Scott Phillips burst onto the crime scene with his superb, pitch-black thriller The Ice Harvest, which was made into pretty good film starring John Cusack and Billy Bob Thornton—but the original novel has an evil-grin dark humor that’ll knock you flat. Published in 2000, The Ice Harvest remains Phillips’ masterpiece. In the aftermath of that instant classic of the genre, Phillips delivered some good efforts in the form of The Walkaway, Cottonwood, and The Adjustment—but many of his follow-up novels and stories have veered toward historical and away from the neo-noir, sometimes giddily filthy stylings of his greatest work.
Now, Phillips is returning to the scene, big-time, with That Left Turn at Albuquerque, due in March 2020. The story concerns Douglas Rigby, a sleazy, muscle-bound, morally bankrupt attorney who, just as we meet him, is comically failing an in-over-his-head drug deal. As it does, his focus turns to his last remaining client: former bigshot TV exec Glenn Haskill, who, on his deathbed, describes a piece of art in his collection that just might be spectacularly undervalued. A plan is hatched to gain possession of the painting as part of an art-forgery scheme. Problem is, everyone around Rigby is similarly sleazy, from a two-timing wife to a calculating girlfriend to Haskill’s opportunistic nurse, to Haskill’s money-grubbing nephew.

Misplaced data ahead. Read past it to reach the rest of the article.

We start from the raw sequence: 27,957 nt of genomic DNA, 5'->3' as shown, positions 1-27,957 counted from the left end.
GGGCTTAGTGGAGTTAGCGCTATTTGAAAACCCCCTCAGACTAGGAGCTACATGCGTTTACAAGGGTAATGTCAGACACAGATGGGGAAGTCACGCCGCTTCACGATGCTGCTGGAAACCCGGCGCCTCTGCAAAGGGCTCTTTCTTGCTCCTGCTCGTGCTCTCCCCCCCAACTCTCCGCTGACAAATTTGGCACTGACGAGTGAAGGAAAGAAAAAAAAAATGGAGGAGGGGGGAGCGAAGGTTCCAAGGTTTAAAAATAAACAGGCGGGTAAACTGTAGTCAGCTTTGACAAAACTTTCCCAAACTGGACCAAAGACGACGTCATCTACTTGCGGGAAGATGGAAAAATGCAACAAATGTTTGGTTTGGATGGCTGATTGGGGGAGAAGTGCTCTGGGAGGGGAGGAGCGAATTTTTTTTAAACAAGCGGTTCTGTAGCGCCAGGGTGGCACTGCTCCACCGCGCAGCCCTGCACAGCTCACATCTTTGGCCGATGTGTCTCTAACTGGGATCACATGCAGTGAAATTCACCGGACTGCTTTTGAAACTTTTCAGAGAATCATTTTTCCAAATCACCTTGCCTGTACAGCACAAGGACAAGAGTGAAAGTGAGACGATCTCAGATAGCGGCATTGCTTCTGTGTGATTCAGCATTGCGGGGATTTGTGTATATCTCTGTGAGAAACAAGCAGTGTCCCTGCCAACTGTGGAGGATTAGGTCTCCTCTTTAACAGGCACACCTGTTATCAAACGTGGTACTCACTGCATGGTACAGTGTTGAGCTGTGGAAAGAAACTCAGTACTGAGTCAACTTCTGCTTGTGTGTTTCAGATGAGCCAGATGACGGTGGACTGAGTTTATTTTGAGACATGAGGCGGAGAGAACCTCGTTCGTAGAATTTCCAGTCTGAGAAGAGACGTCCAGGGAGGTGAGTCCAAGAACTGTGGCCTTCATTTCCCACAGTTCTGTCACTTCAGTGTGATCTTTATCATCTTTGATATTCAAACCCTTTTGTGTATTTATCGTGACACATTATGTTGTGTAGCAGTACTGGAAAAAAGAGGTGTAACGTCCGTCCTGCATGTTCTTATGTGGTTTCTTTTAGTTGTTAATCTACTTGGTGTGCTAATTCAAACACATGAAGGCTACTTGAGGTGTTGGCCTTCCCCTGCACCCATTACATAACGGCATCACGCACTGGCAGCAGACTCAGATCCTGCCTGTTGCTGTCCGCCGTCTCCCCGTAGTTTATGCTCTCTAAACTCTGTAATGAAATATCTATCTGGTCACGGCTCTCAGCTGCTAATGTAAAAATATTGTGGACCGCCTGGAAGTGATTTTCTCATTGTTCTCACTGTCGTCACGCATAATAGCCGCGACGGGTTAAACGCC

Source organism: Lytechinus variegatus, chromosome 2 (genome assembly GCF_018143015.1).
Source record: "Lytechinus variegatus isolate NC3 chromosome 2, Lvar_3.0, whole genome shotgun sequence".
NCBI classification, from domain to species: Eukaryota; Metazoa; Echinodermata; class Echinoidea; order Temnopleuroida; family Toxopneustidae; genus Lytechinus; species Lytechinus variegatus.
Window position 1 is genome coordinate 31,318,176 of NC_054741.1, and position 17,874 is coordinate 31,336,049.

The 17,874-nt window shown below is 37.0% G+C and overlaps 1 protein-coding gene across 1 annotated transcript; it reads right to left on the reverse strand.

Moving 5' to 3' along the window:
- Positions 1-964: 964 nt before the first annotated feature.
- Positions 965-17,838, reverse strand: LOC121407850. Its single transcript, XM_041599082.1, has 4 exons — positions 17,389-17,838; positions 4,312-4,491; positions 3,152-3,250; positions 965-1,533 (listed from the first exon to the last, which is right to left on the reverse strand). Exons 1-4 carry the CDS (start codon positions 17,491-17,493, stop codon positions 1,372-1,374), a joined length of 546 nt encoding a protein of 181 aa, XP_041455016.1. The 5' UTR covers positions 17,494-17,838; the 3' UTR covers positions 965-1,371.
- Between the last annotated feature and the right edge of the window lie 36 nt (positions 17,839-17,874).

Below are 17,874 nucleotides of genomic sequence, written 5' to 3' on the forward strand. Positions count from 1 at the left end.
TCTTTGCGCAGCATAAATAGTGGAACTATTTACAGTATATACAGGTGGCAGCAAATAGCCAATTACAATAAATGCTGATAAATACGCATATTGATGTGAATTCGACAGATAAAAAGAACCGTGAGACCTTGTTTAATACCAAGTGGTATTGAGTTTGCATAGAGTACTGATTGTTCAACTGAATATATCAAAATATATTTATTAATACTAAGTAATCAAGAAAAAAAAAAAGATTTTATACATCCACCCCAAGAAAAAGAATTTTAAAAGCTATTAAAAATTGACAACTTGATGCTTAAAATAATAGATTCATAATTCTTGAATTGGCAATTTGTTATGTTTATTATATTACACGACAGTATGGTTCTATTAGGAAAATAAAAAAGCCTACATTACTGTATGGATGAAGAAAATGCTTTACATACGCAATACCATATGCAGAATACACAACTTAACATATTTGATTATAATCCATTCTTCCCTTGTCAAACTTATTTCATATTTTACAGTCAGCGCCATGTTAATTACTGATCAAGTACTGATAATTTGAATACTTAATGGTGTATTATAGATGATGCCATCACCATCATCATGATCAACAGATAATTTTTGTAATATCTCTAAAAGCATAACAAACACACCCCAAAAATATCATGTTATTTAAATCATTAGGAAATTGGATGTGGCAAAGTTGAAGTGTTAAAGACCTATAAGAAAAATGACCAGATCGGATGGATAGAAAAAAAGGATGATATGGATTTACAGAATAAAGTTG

That Left Turn at Albuquerque is filled to the brim with betrayal, awful human behavior, and murder, and yet—like The Ice Harvest—is almost constantly hilarious. (Again, you have to be dialed in to this specific brand of inky black humor. It happens to hit my dark sensibilities perfectly.) It’s also a quick read, coming in at fewer than 300 pages and nearly 50 short chapters. This is a highly recommended blast of comedic neo-noir that marks a return to form for a fantastic, precise crime writer.